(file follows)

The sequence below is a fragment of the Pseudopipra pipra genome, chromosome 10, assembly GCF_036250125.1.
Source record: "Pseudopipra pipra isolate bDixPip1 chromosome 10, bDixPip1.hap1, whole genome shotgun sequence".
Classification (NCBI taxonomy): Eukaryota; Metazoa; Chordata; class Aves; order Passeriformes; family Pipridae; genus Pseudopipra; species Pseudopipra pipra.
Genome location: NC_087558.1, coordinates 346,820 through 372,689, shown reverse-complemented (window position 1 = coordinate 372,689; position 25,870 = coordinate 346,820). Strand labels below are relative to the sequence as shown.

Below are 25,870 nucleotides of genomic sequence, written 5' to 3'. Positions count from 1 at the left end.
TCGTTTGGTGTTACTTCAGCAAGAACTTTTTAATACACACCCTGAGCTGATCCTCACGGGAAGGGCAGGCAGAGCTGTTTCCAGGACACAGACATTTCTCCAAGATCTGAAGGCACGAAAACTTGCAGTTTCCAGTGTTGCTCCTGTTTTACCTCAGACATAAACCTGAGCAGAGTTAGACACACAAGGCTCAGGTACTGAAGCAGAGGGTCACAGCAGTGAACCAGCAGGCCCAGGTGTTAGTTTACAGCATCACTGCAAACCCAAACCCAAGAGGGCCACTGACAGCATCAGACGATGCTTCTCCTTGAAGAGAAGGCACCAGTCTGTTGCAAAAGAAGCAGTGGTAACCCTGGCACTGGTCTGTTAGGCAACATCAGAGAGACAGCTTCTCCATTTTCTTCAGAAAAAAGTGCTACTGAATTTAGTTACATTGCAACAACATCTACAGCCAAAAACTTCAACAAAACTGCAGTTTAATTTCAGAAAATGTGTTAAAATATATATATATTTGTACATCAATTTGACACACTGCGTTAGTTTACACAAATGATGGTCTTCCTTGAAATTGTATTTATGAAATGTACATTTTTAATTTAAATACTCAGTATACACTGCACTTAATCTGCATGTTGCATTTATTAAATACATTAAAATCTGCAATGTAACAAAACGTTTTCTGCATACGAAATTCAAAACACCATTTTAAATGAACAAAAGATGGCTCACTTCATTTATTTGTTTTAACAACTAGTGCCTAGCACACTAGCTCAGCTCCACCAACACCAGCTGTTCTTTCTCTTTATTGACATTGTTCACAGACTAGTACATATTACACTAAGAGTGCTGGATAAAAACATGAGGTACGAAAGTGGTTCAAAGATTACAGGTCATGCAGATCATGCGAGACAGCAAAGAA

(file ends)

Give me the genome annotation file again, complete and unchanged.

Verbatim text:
The sequence below is a fragment of the Pseudopipra pipra genome, chromosome 10, assembly GCF_036250125.1.
Source record: "Pseudopipra pipra isolate bDixPip1 chromosome 10, bDixPip1.hap1, whole genome shotgun sequence".
Classification (NCBI taxonomy): Eukaryota; Metazoa; Chordata; class Aves; order Passeriformes; family Pipridae; genus Pseudopipra; species Pseudopipra pipra.
Genome location: NC_087558.1, coordinates 346,820 through 372,689, shown reverse-complemented (window position 1 = coordinate 372,689; position 25,870 = coordinate 346,820). Strand labels below are relative to the sequence as shown.

Below are 25,870 nucleotides of genomic sequence, written 5' to 3'. Positions count from 1 at the left end.
TCGTTTGGTGTTACTTCAGCAAGAACTTTTTAATACACACCCTGAGCTGATCCTCACGGGAAGGGCAGGCAGAGCTGTTTCCAGGACACAGACATTTCTCCAAGATCTGAAGGCACGAAAACTTGCAGTTTCCAGTGTTGCTCCTGTTTTACCTCAGACATAAACCTGAGCAGAGTTAGACACACAAGGCTCAGGTACTGAAGCAGAGGGTCACAGCAGTGAACCAGCAGGCCCAGGTGTTAGTTTACAGCATCACTGCAAACCCAAACCCAAGAGGGCCACTGACAGCATCAGACGATGCTTCTCCTTGAAGAGAAGGCACCAGTCTGTTGCAAAAGAAGCAGTGGTAACCCTGGCACTGGTCTGTTAGGCAACATCAGAGAGACAGCTTCTCCATTTTCTTCAGAAAAAAGTGCTACTGAATTTAGTTACATTGCAACAACATCTACAGCCAAAAACTTCAACAAAACTGCAGTTTAATTTCAGAAAATGTGTTAAAATATATATATATTTGTACATCAATTTGACACACTGCGTTAGTTTACACAAATGATGGTCTTCCTTGAAATTGTATTTATGAAATGTACATTTTTAATTTAAATACTCAGTATACACTGCACTTAATCTGCATGTTGCATTTATTAAATACATTAAAATCTGCAATGTAACAAAACGTTTTCTGCATACGAAATTCAAAACACCATTTTAAATGAACAAAAGATGGCTCACTTCATTTATTTGTTTTAACAACTAGTGCCTAGCACACTAGCTCAGCTCCACCAACACCAGCTGTTCTTTCTCTTTATTGACATTGTTCACAGACTAGTACATATTACACTAAGAGTGCTGGATAAAAACATGAGGTACGAAAGTGGTTCAAAGATTACAGGTCATGCAGATCATGCGAGACAGCAAAGAA